Adolescence is a time of significant development and growth, and this can bring challenges when seeking to secure permanency.
Young people need and deserve stability and safety regarding their connections with people, professionals and care arrangements. Achieving permanency remains one of the most important aspects contributing to positive outcomes for young people. It is a critically important, positive pathway for a young person’s development and long-term wellbeing.
In light of what we know about the impact of relational, physical and legal permanency on a range of outcomes, we (as practitioners) need to consider the importance of timely and robust discussions about permanency well before the young person transitions from care.
A young person’s transition to adulthood from care is influenced by a range of factors, including whether relational, physical and legal permanency have been achieved. Salazar et al., (2018) found that permanency plays a significant role in successful transitions, providing a secure base for a young person to explore their environment as well as to participate in and pursue life goals. Connecting with a committed and caring adult through permanent care arrangements is significant in developing resilience to manage the challenges of the transition from care to adulthood and the path to greater independence.
There are increased risk factors for a range of poor outcomes if permanency for a young person is not achieved. The transition from care in the absence of one or more supportive, stable relationships and access to services impacts on the mental, physical and emotional health of a young person, and the chances of homelessness, unemployment and substance abuse are increased (Lockwood et al., 2015; Avery, 2010).
Care arrangements (placements) are another important area that may result in poor permanency planning. Young people may experience:
- frequent changes of care arrangements
- residential care with harmful co-tenants
- a return to a parent or family member who is unable to meet their safety needs
- unknown or unsafe homes
When young people have unstable care arrangements, focus on maintaining continuity in relationships and other forms of physical permanency (such as staying at the same school or the same area) to help them move through these challenging experiences.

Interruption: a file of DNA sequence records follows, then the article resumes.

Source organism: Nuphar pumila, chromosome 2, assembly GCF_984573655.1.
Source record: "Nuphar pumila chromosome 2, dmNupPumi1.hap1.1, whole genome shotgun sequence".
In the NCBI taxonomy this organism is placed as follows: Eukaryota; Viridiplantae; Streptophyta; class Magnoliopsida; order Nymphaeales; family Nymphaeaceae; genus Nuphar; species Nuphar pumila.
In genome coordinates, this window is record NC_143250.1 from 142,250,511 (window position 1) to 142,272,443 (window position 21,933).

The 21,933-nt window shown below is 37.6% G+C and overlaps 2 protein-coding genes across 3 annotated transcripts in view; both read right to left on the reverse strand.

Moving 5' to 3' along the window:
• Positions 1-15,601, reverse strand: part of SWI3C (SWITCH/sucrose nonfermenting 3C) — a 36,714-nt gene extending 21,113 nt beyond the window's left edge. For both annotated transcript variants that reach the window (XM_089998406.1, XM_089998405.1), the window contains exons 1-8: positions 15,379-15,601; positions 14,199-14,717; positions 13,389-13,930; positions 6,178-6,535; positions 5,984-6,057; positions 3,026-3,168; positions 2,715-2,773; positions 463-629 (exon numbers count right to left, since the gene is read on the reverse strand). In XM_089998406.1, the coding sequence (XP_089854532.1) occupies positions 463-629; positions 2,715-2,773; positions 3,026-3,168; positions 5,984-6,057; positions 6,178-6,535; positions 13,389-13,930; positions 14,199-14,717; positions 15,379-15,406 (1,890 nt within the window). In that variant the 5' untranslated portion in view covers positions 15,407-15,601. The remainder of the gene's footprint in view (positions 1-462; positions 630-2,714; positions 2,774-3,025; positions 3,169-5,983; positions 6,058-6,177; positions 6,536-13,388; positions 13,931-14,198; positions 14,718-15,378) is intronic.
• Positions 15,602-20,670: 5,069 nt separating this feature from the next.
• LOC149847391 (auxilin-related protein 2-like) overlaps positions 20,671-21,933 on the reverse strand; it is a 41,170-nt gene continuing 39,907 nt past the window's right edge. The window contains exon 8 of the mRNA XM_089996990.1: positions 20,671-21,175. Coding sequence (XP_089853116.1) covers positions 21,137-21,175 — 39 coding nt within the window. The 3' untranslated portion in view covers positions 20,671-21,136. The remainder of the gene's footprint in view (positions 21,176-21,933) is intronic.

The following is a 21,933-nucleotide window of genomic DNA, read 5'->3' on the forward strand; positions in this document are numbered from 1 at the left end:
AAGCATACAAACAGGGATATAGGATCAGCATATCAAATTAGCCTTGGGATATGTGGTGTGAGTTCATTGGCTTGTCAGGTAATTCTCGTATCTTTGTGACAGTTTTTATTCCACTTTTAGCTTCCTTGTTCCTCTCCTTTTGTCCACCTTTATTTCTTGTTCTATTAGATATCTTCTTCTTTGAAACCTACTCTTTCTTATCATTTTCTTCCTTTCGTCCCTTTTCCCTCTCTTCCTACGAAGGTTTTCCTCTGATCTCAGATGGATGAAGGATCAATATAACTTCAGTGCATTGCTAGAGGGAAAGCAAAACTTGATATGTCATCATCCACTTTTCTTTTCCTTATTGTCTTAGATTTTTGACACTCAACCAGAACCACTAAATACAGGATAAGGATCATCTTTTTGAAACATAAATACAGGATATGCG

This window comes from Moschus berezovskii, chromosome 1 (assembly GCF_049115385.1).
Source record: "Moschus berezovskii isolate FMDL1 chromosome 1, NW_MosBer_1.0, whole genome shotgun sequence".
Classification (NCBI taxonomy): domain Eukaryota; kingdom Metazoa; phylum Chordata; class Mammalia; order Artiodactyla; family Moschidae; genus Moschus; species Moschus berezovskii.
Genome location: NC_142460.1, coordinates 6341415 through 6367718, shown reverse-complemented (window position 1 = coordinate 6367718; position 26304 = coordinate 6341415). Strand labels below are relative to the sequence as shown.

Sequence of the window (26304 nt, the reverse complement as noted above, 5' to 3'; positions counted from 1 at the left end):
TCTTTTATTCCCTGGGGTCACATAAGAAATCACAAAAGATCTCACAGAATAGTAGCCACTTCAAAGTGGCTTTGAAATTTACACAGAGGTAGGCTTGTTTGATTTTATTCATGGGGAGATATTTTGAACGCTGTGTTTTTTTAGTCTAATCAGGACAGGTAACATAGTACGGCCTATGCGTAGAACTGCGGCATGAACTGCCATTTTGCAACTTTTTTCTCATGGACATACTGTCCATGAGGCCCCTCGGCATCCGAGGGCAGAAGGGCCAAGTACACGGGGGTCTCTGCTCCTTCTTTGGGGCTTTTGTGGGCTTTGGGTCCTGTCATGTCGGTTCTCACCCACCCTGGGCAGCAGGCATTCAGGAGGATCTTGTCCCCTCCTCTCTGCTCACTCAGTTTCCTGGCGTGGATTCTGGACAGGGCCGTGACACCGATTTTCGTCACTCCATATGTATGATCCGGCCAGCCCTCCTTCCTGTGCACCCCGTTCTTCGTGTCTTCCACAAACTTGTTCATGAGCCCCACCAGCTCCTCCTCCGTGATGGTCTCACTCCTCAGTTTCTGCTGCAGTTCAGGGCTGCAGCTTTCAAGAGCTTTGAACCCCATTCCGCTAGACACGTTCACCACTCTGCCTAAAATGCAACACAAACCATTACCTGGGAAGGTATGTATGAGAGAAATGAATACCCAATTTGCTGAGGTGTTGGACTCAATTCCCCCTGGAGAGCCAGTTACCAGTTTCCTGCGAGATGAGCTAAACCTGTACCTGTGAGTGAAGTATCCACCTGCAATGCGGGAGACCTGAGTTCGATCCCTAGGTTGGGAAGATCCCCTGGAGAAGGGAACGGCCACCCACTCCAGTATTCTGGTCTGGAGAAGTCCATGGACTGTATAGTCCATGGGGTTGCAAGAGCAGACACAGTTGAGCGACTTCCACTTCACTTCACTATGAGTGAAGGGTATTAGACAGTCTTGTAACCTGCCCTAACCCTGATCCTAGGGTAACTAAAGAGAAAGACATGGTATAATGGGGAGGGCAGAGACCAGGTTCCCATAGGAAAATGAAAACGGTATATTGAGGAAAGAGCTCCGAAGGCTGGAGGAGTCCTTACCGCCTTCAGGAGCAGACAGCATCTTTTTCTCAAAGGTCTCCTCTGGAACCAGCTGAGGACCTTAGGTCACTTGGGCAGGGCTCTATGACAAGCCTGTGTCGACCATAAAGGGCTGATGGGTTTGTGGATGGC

‘I haven’t really belonged to one place or one culture or felt a sense of connection to anywhere. I would have liked to, but was moved so frequently that I couldn’t feel that sense of connection.’
(Female, 19, cited in CREATE, 2019)
Stein (2006) describes three types of care leavers, along with their attributes, needs and potential trajectories. Stein refers to the groups as ‘moving on’, ‘survivors’, and ‘victims’, (though these have been renamed to use less stigmatising language).
The well-supported group:
- had stability and continuity in their lives, including a secure attachment relationship
- made sense of their family relationships so they could psychologically move on from them
- achieved some educational success before leaving care
- had gradual preparation
- left care later, and their moving on was likely to have been planned
- were practically prepared with access to necessary documentation and life skills.
The vulnerable group:
- experienced some instability, movement and disruption in care
- left their care arrangements younger, often following a breakdown in foster care
- had little or no educational success or completion
- were likely to experience further movement and problems after leaving care, including periods of homelessness and low-paid casual work/unemployment
- were likely to experience problems in their personal and professional relationships through patterns of detachment and dependency.
The higher needs group:
- had significant damaging pre-care experiences for which care was unable to compensate
- had experiences in care that were likely to include many placement moves and related disruptions, especially in relation to personal relationships
- were least likely to have an ongoing attachment relationship with a family member or carer
- had problems in engagement with education and were unlikely to continue
- were likely to leave care younger, following a placement breakdown (Stein, 2006).
The level of permanency achieved also influences the outcomes for these groups of young people and significantly shapes the future for them as they move towards independence.
Think about these impacts next time you begin a conversation with a young person. Think about the importance of robust permanency discussions addressing the individual needs of the young person you’re working with.
Consider who’s in the young person’s safety and support network and what role they play or could play.
Refer to Practice kit Transition to adulthood
Refer to Procedure 5 Support a child in care
Refer to Policy Permanency Planning
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